statesman news service
Joka, 14 November
At a time when chief minister Mamata Banerjee is opposing FDI in retail, British Prime Minister David Cameron, who was on a tour of Kolkata for a few hours today, said that for the sake of development of the country, there was a need to open up the markets to global business.
While interacting with students of the Indian Institute of Management (IIM)- Kolkata at Joka, Mr Cameron said: “I believe in open market economy as it has the ability to tackle financial problems. There is a need for proper sensible regulation of financial services for every country,” he added. Mr Cameron had a 25-minute meeting with the chief minister and the finance minister at the British Deputy High Commission this evening, which he described as fruitful saying that there is scope for investment in West Bengal.
During his interaction with IIM students, Mr Cameron said India ought to be a permanent member of the United Nation’s Security Council (UNSC).
“We need to modernise the UNSC; the UNSC ought to include India as a permanent member, there is no doubt about that,” Mr Cameron said during the 40-minute interaction with the students.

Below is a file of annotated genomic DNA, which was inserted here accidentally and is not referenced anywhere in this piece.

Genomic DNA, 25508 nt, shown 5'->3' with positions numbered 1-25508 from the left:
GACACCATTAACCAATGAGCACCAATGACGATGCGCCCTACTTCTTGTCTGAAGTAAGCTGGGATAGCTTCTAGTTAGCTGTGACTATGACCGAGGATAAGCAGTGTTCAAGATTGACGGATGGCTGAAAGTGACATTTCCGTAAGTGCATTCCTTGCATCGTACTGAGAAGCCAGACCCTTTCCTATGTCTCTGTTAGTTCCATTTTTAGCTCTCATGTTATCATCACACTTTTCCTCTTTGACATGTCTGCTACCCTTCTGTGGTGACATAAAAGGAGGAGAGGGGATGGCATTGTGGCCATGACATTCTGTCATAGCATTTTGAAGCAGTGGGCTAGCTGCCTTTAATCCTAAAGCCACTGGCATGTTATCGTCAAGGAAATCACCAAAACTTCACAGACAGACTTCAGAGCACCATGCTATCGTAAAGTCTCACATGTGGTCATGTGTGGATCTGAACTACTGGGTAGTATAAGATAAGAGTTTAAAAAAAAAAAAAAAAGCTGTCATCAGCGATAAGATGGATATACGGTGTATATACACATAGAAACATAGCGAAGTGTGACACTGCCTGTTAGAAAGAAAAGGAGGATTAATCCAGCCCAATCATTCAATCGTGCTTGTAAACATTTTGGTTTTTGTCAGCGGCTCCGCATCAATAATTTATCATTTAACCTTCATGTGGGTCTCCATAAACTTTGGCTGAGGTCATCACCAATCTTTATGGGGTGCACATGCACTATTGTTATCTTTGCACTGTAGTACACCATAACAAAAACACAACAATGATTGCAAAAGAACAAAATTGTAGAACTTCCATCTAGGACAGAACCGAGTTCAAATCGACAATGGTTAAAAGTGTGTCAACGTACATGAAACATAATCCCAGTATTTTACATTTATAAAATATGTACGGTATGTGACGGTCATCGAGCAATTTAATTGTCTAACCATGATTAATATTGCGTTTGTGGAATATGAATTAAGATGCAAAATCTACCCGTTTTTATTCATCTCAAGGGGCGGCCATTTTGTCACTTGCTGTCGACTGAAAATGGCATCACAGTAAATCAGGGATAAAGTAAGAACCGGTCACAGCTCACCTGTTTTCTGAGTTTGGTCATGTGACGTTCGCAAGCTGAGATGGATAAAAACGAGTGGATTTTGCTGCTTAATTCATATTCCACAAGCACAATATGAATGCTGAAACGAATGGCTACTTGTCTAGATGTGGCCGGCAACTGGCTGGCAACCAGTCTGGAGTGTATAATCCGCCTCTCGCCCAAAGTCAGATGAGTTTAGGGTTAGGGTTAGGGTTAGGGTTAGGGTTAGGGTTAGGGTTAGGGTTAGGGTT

“The UN is not perfect but it is good to have such bodies in the world. We must back the UN. There should be a political will while selecting the members of the Security Council,” he added. He criticised the terror attacks in Mumbai and Syria and said secrets should not be revealed.
“It is damaging for a country, when you reveal your secrets you are open to criminals,” he maintained.
He said UK should be a member of the Commonwealth Association and in a globalised competitive world, there is a need to make the most of it. On coalition politics, he said: “The experiment of a coalition government in Great Britain after a hung Parliament was formed in 2010 is a great success and India shares a legacy with Great Britain on formation of coalition governments.”
“There should be political will and the aim of a political leader in a coalition is to serve the nation and so it’s better to have coalition governments,’’ he said.